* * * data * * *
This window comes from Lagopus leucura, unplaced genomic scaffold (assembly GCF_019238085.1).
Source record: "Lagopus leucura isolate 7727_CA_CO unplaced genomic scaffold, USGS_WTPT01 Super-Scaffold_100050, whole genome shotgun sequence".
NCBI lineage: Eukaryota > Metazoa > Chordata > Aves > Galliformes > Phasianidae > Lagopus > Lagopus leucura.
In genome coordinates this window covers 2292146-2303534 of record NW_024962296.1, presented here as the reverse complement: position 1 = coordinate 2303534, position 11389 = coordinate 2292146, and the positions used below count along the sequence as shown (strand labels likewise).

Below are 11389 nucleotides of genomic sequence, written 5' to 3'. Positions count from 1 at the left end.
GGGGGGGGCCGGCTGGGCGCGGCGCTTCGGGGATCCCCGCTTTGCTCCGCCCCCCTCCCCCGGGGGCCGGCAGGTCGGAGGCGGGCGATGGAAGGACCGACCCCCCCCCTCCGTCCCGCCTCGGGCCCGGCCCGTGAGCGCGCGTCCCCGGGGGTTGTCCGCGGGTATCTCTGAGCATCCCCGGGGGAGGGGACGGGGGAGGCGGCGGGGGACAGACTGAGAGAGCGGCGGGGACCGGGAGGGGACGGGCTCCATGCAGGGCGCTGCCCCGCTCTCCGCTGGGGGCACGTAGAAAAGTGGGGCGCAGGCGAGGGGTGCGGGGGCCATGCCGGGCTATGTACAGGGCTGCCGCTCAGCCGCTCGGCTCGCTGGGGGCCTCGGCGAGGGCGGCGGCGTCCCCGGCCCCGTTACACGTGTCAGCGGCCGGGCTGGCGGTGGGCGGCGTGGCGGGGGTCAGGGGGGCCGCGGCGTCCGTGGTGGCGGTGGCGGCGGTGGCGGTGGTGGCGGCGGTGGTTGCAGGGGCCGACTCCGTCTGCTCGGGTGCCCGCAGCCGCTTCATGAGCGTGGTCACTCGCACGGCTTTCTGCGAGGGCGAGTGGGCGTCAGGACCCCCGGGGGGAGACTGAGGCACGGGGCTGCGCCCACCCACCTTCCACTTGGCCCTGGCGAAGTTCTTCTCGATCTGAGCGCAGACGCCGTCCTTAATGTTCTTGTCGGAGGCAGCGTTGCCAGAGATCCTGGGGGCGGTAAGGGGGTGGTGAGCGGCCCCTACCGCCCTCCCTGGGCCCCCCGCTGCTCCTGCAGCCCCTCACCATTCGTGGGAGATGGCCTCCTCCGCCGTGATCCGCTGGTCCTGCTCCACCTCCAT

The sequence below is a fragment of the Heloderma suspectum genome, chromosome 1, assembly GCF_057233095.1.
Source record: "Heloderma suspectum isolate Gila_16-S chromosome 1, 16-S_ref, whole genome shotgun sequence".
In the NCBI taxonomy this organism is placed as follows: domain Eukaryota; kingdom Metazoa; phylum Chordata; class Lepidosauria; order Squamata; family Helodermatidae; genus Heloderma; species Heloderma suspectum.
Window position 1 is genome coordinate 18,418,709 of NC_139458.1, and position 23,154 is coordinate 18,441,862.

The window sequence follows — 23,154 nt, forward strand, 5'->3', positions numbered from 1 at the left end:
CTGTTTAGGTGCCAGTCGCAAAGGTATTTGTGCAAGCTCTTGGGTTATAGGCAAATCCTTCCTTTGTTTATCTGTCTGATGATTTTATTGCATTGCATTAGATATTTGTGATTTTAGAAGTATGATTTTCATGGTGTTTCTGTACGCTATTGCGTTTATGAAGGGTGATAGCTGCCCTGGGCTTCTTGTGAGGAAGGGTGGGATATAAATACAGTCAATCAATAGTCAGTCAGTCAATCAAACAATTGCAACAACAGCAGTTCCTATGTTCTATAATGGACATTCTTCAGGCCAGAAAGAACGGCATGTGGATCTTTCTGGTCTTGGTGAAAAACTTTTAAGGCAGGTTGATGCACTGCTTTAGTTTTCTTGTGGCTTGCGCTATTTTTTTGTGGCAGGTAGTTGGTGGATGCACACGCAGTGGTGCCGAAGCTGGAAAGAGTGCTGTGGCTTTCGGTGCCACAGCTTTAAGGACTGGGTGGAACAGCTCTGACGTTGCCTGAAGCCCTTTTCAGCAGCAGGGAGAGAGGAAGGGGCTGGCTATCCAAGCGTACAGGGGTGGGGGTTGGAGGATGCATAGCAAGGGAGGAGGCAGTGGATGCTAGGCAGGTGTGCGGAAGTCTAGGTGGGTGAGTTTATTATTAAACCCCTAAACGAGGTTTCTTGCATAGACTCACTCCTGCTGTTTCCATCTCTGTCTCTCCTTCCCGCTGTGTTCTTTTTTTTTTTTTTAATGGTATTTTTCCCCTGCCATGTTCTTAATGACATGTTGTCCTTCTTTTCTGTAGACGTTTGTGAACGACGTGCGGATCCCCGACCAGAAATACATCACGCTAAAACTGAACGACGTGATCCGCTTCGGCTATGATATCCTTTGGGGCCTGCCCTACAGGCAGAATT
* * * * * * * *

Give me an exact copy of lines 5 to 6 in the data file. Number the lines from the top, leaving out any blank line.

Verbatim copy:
Below are 11389 nucleotides of genomic sequence, written 5' to 3'. Positions count from 1 at the left end.
GGGGGGGGCCGGCTGGGCGCGGCGCTTCGGGGATCCCCGCTTTGCTCCGCCCCCCTCCCCCGGGGGCCGGCAGGTCGGAGGCGGGCGATGGAAGGACCGACCCCCCCCCTCCGTCCCGCCTCGGGCCCGGCCCGTGAGCGCGCGTCCCCGGGGGTTGTCCGCGGGTATCTCTGAGCATCCCCGGGGGAGGGGACGGGGGAGGCGGCGGGGGACAGACTGAGAGAGCGGCGGGGACCGGGAGGGGACGGGCTCCATGCAGGGCGCTGCCCCGCTCTCCGCTGGGGGCACGTAGAAAAGTGGGGCGCAGGCGAGGGGTGCGGGGGCCATGCCGGGCTATGTACAGGGCTGCCGCTCAGCCGCTCGGCTCGCTGGGGGCCTCGGCGAGGGCGGCGGCGTCCCCGGCCCCGTTACACGTGTCAGCGGCCGGGCTGGCGGTGGGCGGCGTGGCGGGGGTCAGGGGGGCCGCGGCGTCCGTGGTGGCGGTGGCGGCGGTGGCGGTGGTGGCGGCGGTGGTTGCAGGGGCCGACTCCGTCTGCTCGGGTGCCCGCAGCCGCTTCATGAGCGTGGTCACTCGCACGGCTTTCTGCGAGGGCGAGTGGGCGTCAGGACCCCCGGGGGGAGACTGAGGCACGGGGCTGCGCCCACCCACCTTCCACTTGGCCCTGGCGAAGTTCTTCTCGATCTGAGCGCAGACGCCGTCCTTAATGTTCTTGTCGGAGGCAGCGTTGCCAGAGATCCTGGGGGCGGTAAGGGGGTGGTGAGCGGCCCCTACCGCCCTCCCTGGGCCCCCCGCTGCTCCTGCAGCCCCTCACCATTCGTGGGAGATGGCCTCCTCCGCCGTGATCCGCTGGTCCTGCTCCACCTCCAT